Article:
2016 Pike Creek Horticulture Center Field Trials Results

2016 Pike Creek Horticulture Center Field Trials Results

Approximately 60 varieties were trialed in 2016 at Gateway Technical College and the Pike Creek Horticulture Center in Kenosha, WI. This year’s trials included cut flowers and an increased number of vegetable trials. Southeast Wisconsin enjoyed a reasonably mild, but steadily cold winter, through March of 2016. Consistent low temperatures through April kept plants, and customers, dormant almost until May. April and May were cool and wet as usual, which kept pansies, alyssum, and other cool-season annuals thriving, but delayed the planting of warm-season plants. Temperatures in southeast Wisconsin were moderate all summer, with only a few days in August breaking the 90 degree mark. Wisconsin had heavy rains and cool temperatures in spring, followed by drought conditions in July and August. High rainfall and humidity in late August, combined with heavy soils, saw some species like tomato, petunias, and melons crashing early. Night temperatures in the 50s, beginning in late August, signaled that the season might end early.

Field Trial Manager Kathleen Field’s Comments on Top-Performing Plants


Best in Show: Petunia ‘Night Sky’
A few of these plants began blooming in our greenhouse in mid-April, a couple weeks before they really should go outside. Two weeks later, we were sold out of every plant, blooming or not, and only wished we had more. Our growing season was tough on petunias; a very dry summer and later on warm and humid with heavy downpours. ‘Night Sky’ was up to the challenge and continued to bloom with intact foliage through September. The speckled pattern is not entirely stable and is more pronounced in shadier sites. In full sun, the white pattern becomes larger. A flower or two on plants reverted to all blue.

Consumer Favorite: Celosia ‘Dragon’s Breath’
Everyone wants something new and with this plant you can use the same plant to get two new looks. In full sun, the entire plant is a dark-red color, including the flower spikes. In shadier situations, the leaves grow much larger and have a two-toned red and pink appearance. Heat and drought tolerant, these plants take a while to get going, but once the heat and humidity hit, they were stars of the show. ‘Dragon’s Breath’ was beautiful as thrillers in containers or planted in beds and was a real standout with its robust size and color. 

Best Vegetable: Cucumber ‘Martini’
An unusual white-skinned cucumber with a very juicy and crisp texture. The cucumber plant itself stood up against humidity and was a heavy producer. Severe cucumber beetle pressure this year stalled out other varieties but ‘Martini’ kept going. Cucumber beetles did mar the fruit and the skin was a bit tough, but when peeled they had excellent texture and flavor.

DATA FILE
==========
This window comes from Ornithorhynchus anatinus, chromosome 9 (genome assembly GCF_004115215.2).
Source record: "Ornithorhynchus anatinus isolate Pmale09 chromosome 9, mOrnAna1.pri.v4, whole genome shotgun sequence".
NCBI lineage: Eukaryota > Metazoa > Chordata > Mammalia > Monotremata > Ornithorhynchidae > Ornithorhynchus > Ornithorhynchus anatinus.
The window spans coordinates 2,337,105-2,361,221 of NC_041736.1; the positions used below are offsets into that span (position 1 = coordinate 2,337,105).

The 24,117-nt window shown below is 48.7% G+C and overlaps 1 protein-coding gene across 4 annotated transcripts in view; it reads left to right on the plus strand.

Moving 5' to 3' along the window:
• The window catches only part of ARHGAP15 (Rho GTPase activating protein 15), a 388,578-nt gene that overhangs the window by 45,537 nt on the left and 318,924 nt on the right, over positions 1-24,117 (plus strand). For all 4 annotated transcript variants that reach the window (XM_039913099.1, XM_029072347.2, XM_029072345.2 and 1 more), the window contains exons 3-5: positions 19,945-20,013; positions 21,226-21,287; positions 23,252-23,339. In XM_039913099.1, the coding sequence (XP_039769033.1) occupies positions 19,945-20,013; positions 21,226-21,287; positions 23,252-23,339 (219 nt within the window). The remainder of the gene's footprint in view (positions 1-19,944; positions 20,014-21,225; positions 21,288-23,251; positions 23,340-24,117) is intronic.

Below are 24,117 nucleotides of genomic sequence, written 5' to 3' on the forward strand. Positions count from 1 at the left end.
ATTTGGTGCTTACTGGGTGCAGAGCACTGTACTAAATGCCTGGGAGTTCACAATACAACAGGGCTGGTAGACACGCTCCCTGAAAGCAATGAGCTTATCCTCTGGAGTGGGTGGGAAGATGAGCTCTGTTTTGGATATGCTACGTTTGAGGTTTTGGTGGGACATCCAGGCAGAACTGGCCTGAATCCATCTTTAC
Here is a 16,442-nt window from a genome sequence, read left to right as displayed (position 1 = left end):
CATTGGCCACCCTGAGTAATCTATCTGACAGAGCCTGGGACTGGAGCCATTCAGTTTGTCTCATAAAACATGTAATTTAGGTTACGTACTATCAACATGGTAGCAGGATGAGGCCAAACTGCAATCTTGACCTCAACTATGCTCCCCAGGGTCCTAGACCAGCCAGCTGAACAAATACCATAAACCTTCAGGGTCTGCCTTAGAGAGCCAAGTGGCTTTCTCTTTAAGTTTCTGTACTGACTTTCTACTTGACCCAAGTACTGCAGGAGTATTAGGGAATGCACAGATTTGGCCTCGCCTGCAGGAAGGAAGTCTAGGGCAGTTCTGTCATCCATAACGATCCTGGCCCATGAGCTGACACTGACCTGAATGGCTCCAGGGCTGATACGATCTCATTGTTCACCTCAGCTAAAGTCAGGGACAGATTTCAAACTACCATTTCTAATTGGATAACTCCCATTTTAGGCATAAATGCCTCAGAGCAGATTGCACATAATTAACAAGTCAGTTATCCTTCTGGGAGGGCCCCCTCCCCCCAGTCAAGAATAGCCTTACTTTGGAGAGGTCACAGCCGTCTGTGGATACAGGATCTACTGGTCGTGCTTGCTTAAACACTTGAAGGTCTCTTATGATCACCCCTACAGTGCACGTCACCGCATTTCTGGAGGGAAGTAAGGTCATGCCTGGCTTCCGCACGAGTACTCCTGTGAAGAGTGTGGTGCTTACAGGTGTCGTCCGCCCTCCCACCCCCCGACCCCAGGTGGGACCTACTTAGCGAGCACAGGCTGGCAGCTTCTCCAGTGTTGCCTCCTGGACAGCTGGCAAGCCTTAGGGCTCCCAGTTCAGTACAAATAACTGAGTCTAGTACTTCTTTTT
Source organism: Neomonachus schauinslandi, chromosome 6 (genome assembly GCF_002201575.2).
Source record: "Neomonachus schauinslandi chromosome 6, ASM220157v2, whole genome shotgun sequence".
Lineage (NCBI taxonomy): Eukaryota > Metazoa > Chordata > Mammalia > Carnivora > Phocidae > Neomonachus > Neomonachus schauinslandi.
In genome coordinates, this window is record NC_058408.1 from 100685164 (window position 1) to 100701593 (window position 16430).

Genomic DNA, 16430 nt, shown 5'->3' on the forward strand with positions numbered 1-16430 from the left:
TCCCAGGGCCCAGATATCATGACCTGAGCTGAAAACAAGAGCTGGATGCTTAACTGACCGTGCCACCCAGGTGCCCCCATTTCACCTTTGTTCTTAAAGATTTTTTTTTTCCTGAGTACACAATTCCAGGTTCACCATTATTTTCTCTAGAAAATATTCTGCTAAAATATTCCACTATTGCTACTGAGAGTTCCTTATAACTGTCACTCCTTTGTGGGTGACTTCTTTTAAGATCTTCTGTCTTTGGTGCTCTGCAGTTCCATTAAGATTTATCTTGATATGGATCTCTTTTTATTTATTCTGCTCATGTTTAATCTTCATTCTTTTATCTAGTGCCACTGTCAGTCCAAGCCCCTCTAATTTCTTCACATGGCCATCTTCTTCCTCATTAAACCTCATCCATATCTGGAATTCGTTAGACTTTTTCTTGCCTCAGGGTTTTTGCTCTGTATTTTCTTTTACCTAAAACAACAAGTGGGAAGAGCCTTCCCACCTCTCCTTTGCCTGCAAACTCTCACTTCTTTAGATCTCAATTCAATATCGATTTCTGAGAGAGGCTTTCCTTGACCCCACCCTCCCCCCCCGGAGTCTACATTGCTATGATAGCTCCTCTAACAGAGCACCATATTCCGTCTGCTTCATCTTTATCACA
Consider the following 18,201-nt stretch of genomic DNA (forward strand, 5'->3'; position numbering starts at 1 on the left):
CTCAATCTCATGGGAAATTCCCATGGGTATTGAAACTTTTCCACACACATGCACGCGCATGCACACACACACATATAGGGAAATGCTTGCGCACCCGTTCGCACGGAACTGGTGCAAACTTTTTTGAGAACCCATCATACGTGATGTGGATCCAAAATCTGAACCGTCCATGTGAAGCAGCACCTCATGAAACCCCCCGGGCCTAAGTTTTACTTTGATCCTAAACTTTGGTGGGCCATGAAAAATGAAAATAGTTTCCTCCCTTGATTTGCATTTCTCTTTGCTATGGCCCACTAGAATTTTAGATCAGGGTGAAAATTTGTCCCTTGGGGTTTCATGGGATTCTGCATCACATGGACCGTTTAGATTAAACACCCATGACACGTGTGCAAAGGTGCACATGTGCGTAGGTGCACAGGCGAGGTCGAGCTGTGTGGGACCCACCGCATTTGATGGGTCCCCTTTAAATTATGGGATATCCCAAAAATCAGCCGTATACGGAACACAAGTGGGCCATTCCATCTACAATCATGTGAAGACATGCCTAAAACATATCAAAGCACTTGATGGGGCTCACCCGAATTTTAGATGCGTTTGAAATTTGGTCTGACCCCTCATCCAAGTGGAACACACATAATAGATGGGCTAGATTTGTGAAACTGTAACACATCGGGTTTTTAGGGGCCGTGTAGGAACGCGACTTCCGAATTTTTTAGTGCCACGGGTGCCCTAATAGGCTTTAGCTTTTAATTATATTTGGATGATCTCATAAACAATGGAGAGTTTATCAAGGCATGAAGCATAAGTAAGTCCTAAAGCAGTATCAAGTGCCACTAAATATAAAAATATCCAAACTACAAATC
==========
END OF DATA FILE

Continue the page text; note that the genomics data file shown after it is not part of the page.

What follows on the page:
Best Cut Flower: Stokesia ‘Mel’s Blue’
A beautiful shade of blue, this plant started blooming in early July and hasn’t stopped yet. Planted from nice size bare roots, it grew into a sturdy plant with flowers of excellent weatherability.

Top Performers

Begonia benariensis ‘Experimental 1620-AT1’
Hybrid begonias have taken the place of Impatiens in many plans with the introduction of Downy Mildew. The Whopper and Big series have gained our favor for several years by producing amazingly sturdy and beautiful plants covered in flowers. With glossy, dark-green leaves on an 18-inch mounded plant, this begonia is great for massing in beds and borders or used in a container. Its flower is a pale, strawberry-pink with darker edges and sepals, which could give it a bicolor look. Plants hold up amazingly well under stress, including full sun, drought, and heavy rain. A week of intense heat, humidity, and heavy downpours didn’t affect these plants at all. While petunias, tomatoes, and other plants crashed hard and fast, the Whopper begonias came through unscathed and thriving well into fall.

Verbena peruviana ‘Endurascape Pink’
This is the first verbena in our trials to even survive the season, much less look good. Plants in Wisconsin have to endure cold, wet spring weather followed by heat, humidity, heavy soil, and inconsistent moisture. This bicolor pink verbena performed beautifully in spite of it all.

Argyranthemum ‘Grandessa White’
Low growing, covered with pure-white flowers all summer to fall, ‘Grandessa White’ is a fine textured, flowering groundcover. When planted in cool spring, it blooms until fall.

Gaillardia ‘Mesa Red’
‘Mesa Red’ had beautiful mounds of bright red flowers and was heat and drought tolerant.

Zinnia marylandica ‘Zahara XL White, ‘Zahara XL Fire,’ ‘Zahara XL Pink,’ and ‘Zahara XL Yellow’
Zahara can’t be beat for heat and drought tolerance and freedom from disease. The White and Yellow of this series kept their color throughout the season, while Fire and Pink started to fade. The faded look was still pretty and appeared bicolor.